Kolpasky said that biometrics technology can also be a sales tool as it encourages the consumer’s familiarity with a micro market kiosk, which increases their likelihood of using it.

“Consumers who opt to use biometrics as an account identifier really create the most streamlined checkout process for themselves, cutting out potential barriers to not being able to finalize a transaction. We hope they always have their fingers with them,” he added.

It also allows operators to offer a high tech, highly secure solution to their users.

“The capturing and storage biometric data is extremely secure since the format in which the data is preserved is only recognizable to the kiosk itself,” Kolpasky said. “Users do not have to worry about having their biometric data compromised, and it helps to provide an additional layer of security when accessing a stored value account.”

While using biometrics can increase security, hackers can still find ways to obtain biometrics data.

The data is still susceptible to breaches during data transfer or storage, just like the vast majority of other data forms, Perkins said.

Partnering with a technology provider that offers built-in biometric solutions is helpful for ensuring security and ease of use, Kolpasky said.

“The technology partner will be able to guide operators in the correct direction based on their own needs and the needs of their clients, making sure that the ideal solution is delivered,” he said. “By leveraging existing solutions, operators will be able to rely on the technology and security expertise of their partner.”

Use of biometric data is optional in operations, Kolpasky emphasized.

“To help stay in compliance with the ever-changing legal landscape around biometrics and consumer privacy protection concepts, 365 has introduced a series of Biometric and Privacy Policies that can be enabled on our devices,” he said. “Users can gain insight into how their data is being stored and what it is being used for and then can provide their consent if they wish to use the platform. 365 has also expanded our internal capabilities to handle requests by consumers to have certain data removed from their account (such as GDPR) if they no longer feel comfortable with using biometrics.”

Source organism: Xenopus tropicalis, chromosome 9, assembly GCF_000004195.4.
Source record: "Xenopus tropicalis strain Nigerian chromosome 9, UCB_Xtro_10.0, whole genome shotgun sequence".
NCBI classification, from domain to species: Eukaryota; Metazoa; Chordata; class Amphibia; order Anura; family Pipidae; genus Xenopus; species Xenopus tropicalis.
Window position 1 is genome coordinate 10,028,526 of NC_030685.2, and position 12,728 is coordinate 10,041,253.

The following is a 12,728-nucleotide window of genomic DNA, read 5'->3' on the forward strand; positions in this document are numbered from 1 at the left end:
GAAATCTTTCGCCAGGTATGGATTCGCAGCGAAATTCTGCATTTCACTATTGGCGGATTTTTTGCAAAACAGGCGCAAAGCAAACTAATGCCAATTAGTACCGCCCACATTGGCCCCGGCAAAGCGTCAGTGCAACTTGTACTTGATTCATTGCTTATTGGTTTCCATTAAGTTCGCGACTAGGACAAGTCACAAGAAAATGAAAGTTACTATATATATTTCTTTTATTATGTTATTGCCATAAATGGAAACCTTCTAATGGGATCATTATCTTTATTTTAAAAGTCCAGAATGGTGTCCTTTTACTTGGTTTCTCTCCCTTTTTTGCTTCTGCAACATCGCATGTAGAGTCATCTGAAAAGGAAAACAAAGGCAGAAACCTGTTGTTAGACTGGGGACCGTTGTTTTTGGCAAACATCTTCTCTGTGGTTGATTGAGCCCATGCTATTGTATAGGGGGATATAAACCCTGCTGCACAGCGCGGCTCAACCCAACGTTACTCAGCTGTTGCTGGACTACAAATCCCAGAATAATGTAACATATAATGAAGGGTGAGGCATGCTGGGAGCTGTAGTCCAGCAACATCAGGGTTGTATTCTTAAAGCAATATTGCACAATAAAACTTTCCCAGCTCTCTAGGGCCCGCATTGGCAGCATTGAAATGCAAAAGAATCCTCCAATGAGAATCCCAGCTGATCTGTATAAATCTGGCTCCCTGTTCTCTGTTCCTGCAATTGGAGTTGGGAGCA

Perkins said it’s best for operators to do business with reliable companies that specialize in data security. “Secure data storage is a must with biometrics and most operators won’t have that capability in-house,” he said. He also noted the involvement of privacy laws. “Operators using biometrics will want to stay in the loop on legislation,” Perkins said. “Biometrics and privacy rights can be expected to have contentious involvement with each other as the technology grows. But that’s the natural cycle.”

Facial recognition, an upcoming trend

Facial recognition is the next big step for biometrics use in automatic retail, Perkins said. “Facial recognition is an existing technology used by many governments and corporations around the world, so the technology has been fleshed out already for the most part,” he said. “Groups are already taking advantage of this technology in other sectors, and it’s continuing to grow. Grocers, for example, are beginning to use facial with ‘checkout-less’ stores and for targeting ads, loyalty programs, etc.” He expects it will be a major player in the next few years, as it’s still being refined.

Understand potential benefits, then debut it

Smith recommended pinpointing where biometrics could be beneficial to an operation and proving it can be commercially viable before rolling it out on a larger scale.

“Understanding customer needs and designing solutions to fill them is critical for maximizing adoption rates and ultimately revenues,” Kolpasky said. “By having knowledge on what clients and users are looking for, operators can make sure they pick the solutions that are best going to serve those needs. Although biometrics play a large part in the industry, it’s important to also make sure the overall solution from backend management to customer facing UI [user interface] provides a cohesive experience. We recommend that operators fully understand the entire solution and how biometrics play a part in it.”

Perkins suggested operators who would like to get started with biometrics approach their suppliers or IT department. “Most will be excited to go over it with you or answer any questions,” he said. 

What’s next

Kolpasky noted that end users will expect the automated retail industry to keep up with the latest technology trends, including biometrics. The technology will increase in quality and bring more options for operators who would like to customize solutions for clients and beat their competition, he added.

Perkins said, “Now is the time to begin familiarizing yourself with biometrics, especially biometric payment options. This technology is continuously growing, and we see it being implemented more and more in our daily lives. You do not want to be left behind.”Sign u


Original article posted by Vending Market Watch